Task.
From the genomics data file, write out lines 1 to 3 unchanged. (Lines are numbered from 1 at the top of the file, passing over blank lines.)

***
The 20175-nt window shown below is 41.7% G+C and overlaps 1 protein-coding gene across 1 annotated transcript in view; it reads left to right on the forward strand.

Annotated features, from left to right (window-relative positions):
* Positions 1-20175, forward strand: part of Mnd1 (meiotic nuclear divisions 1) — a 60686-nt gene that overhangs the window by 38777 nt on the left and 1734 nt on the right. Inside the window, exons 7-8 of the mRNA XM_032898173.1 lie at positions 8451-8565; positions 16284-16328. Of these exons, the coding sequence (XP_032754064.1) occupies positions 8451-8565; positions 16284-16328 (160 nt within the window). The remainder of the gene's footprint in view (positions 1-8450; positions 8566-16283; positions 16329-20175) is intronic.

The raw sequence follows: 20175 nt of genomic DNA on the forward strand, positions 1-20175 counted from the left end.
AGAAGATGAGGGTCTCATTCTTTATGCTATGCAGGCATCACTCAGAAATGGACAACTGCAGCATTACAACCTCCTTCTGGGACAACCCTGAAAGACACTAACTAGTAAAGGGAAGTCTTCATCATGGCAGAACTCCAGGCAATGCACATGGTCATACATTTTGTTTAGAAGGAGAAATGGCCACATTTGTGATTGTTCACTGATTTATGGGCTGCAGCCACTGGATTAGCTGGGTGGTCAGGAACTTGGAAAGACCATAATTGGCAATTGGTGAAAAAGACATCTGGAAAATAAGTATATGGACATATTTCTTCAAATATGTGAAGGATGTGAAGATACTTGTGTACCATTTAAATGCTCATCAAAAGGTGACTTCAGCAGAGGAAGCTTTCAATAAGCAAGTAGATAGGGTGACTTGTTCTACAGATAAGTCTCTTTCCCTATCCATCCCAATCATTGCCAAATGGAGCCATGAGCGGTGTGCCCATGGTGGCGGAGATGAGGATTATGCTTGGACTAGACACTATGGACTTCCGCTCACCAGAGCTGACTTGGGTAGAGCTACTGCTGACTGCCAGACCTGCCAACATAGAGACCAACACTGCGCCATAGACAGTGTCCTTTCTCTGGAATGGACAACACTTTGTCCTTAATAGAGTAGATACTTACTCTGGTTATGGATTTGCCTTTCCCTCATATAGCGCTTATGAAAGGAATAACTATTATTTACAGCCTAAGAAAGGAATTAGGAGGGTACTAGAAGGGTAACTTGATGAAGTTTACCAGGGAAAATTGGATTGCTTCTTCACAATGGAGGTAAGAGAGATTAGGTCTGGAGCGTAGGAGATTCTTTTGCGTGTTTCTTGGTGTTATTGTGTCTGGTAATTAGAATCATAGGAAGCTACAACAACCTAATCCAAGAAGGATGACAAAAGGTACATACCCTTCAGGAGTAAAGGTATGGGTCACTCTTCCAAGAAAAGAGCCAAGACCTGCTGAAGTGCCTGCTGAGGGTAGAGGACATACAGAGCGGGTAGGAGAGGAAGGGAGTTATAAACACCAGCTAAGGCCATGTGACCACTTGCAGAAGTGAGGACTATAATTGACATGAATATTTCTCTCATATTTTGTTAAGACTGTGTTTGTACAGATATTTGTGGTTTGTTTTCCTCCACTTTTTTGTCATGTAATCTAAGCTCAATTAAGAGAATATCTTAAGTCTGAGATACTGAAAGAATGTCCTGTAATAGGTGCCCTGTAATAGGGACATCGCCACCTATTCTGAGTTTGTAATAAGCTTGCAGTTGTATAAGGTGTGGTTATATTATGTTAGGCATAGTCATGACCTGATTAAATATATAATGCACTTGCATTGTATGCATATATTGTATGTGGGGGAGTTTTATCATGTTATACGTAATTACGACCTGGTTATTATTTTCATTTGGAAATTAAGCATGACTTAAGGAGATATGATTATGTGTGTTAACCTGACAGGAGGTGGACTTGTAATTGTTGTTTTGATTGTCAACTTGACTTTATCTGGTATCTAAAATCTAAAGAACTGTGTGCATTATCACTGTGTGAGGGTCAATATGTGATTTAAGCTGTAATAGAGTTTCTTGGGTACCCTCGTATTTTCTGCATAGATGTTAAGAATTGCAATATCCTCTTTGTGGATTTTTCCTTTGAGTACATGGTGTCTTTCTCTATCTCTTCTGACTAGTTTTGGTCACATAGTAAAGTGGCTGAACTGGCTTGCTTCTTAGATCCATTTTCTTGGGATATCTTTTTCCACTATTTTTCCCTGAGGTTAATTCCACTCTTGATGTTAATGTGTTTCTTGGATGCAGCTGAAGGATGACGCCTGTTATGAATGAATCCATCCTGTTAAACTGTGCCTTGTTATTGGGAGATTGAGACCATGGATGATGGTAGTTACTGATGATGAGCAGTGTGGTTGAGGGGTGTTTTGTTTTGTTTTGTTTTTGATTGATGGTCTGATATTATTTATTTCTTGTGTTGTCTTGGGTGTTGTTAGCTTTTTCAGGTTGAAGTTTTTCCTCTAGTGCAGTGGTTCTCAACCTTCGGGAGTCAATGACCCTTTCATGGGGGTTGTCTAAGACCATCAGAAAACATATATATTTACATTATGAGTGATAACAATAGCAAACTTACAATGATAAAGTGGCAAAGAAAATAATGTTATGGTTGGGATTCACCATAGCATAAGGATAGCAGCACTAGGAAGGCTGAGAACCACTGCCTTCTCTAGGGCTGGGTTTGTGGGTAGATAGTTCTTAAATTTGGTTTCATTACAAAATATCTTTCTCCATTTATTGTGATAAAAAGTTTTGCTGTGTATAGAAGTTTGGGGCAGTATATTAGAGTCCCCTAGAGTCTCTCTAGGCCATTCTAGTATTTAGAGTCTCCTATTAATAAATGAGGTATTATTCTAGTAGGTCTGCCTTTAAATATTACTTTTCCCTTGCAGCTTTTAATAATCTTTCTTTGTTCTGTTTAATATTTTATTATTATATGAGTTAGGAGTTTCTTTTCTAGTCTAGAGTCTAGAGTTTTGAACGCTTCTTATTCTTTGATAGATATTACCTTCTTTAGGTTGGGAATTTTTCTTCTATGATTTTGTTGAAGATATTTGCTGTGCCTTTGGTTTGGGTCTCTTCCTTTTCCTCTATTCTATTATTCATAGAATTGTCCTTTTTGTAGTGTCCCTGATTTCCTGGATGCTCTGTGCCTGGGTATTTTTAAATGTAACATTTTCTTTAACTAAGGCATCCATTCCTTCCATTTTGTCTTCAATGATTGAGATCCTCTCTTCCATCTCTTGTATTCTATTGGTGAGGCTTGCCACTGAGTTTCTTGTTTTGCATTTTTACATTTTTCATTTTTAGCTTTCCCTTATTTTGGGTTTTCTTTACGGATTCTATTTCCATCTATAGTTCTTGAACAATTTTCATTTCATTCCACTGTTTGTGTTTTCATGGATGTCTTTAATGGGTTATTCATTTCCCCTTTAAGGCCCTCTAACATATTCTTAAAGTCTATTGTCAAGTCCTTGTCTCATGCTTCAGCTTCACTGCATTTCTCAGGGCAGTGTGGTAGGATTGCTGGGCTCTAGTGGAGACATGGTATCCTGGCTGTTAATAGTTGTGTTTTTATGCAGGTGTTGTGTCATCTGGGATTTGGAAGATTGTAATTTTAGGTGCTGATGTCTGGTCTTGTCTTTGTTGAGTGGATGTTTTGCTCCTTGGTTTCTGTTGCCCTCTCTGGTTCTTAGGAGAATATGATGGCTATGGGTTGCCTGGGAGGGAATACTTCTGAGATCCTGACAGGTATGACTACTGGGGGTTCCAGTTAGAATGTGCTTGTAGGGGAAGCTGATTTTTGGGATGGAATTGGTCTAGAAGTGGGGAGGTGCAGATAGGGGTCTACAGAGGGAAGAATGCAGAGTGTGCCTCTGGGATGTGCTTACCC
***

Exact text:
The 20175-nt window shown below is 41.7% G+C and overlaps 1 protein-coding gene across 1 annotated transcript in view; it reads left to right on the forward strand.

Annotated features, from left to right (window-relative positions):
* Positions 1-20175, forward strand: part of Mnd1 (meiotic nuclear divisions 1) — a 60686-nt gene that overhangs the window by 38777 nt on the left and 1734 nt on the right. Inside the window, exons 7-8 of the mRNA XM_032898173.1 lie at positions 8451-8565; positions 16284-16328. Of these exons, the coding sequence (XP_032754064.1) occupies positions 8451-8565; positions 16284-16328 (160 nt within the window). The remainder of the gene's footprint in view (positions 1-8450; positions 8566-16283; positions 16329-20175) is intronic.